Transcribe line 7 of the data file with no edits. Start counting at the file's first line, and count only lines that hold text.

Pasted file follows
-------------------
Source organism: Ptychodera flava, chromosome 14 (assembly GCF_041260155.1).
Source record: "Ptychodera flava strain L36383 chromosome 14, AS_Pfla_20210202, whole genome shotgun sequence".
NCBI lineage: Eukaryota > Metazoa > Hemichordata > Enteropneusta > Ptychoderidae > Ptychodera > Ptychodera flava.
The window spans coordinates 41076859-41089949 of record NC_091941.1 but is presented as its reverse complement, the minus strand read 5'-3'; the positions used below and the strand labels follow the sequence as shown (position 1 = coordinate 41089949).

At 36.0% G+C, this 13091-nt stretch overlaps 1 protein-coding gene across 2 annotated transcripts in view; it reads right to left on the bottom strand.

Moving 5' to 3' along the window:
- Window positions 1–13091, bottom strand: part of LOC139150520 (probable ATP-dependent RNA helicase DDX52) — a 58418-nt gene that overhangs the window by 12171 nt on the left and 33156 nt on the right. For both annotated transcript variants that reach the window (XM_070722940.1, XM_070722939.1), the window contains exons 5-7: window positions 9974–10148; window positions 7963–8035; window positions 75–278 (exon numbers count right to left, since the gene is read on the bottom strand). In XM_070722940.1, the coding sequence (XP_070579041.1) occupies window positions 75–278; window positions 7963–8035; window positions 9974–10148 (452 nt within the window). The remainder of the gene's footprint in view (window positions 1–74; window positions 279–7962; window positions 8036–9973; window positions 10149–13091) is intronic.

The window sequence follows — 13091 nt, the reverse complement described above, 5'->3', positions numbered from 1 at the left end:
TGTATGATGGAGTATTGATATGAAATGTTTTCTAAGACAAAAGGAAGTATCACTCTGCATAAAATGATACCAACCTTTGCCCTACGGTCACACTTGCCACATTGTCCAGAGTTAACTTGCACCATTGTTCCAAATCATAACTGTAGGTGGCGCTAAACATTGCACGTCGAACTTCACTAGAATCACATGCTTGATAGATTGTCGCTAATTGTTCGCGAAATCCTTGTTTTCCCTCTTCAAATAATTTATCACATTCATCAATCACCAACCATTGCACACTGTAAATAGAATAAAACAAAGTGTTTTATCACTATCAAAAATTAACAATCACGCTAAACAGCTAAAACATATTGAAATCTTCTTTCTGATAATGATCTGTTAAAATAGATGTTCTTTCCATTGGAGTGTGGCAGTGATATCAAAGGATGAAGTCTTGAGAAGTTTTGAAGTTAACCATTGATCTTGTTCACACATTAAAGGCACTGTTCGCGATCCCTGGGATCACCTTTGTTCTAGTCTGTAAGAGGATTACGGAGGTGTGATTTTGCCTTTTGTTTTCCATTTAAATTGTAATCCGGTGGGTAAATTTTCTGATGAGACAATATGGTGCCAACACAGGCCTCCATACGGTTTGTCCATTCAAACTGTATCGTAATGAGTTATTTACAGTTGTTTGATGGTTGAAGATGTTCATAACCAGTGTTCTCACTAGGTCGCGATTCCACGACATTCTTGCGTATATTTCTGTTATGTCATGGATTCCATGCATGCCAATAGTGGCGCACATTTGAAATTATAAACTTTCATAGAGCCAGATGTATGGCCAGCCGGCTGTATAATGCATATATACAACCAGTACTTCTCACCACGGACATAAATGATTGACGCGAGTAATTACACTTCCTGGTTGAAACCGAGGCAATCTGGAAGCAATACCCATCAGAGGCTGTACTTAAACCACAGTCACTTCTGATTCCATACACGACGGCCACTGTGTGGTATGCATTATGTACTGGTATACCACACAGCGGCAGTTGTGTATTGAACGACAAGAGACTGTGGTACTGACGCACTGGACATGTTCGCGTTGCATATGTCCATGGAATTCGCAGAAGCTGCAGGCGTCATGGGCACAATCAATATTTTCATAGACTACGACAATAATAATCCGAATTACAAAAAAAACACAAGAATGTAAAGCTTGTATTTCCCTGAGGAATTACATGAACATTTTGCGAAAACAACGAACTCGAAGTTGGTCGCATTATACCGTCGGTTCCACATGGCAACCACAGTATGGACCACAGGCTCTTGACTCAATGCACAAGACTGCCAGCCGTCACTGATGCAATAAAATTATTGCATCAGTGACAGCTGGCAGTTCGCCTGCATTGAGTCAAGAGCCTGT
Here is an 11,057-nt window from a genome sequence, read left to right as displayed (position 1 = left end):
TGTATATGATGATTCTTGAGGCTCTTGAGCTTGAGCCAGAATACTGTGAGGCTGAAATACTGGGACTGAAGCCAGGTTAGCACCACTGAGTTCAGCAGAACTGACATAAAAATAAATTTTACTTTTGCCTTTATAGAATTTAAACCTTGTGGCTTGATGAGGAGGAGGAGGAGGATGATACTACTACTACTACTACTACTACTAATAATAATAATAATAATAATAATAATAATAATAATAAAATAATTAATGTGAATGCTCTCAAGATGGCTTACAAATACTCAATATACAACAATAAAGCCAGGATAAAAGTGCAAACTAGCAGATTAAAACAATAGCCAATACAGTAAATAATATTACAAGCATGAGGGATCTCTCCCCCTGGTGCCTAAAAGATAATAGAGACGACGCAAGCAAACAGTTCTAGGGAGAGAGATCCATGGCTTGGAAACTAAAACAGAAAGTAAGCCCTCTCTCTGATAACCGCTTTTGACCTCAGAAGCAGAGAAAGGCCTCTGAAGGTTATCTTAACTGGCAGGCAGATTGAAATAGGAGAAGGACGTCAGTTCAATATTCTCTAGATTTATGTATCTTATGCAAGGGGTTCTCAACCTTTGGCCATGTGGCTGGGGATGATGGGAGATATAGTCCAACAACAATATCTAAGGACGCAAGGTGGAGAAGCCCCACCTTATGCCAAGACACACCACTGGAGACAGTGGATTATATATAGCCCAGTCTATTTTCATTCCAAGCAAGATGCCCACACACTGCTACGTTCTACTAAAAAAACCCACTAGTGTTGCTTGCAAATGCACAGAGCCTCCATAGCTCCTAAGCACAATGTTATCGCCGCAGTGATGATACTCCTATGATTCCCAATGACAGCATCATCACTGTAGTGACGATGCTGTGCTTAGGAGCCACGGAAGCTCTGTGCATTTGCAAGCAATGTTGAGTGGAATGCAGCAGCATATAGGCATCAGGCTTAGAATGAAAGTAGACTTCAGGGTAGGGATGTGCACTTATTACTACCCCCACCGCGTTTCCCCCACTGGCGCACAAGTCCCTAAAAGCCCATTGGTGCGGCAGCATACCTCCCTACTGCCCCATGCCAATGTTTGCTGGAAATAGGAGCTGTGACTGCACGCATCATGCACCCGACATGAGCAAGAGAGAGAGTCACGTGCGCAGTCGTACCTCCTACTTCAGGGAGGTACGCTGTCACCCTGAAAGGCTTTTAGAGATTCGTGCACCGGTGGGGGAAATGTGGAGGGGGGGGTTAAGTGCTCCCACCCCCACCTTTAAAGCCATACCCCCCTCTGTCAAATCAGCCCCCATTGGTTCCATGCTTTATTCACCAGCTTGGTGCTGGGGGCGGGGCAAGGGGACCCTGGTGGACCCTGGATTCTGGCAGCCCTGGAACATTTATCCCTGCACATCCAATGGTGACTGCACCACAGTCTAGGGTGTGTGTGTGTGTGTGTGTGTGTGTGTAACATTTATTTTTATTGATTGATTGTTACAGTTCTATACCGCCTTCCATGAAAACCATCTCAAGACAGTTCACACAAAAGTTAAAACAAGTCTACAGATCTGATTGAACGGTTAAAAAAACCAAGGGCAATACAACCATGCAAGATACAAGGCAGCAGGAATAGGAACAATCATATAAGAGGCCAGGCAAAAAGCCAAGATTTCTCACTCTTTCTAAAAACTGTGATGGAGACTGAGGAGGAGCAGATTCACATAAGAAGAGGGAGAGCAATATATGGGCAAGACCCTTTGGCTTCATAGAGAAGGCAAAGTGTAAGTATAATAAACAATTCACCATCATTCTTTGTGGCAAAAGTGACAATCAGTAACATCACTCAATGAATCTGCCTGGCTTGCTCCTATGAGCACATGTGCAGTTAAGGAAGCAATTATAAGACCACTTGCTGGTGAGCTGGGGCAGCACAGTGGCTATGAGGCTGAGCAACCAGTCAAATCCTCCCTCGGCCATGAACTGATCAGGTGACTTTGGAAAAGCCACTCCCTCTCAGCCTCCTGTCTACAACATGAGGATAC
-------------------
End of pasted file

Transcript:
- Window positions 1–13091, bottom strand: part of LOC139150520 (probable ATP-dependent RNA helicase DDX52) — a 58418-nt gene that overhangs the window by 12171 nt on the left and 33156 nt on the right. For both annotated transcript variants that reach the window (XM_070722940.1, XM_070722939.1), the window contains exons 5-7: window positions 9974–10148; window positions 7963–8035; window positions 75–278 (exon numbers count right to left, since the gene is read on the bottom strand). In XM_070722940.1, the coding sequence (XP_070579041.1) occupies window positions 75–278; window positions 7963–8035; window positions 9974–10148 (452 nt within the window). The remainder of the gene's footprint in view (window positions 1–74; window positions 279–7962; window positions 8036–9973; window positions 10149–13091) is intronic.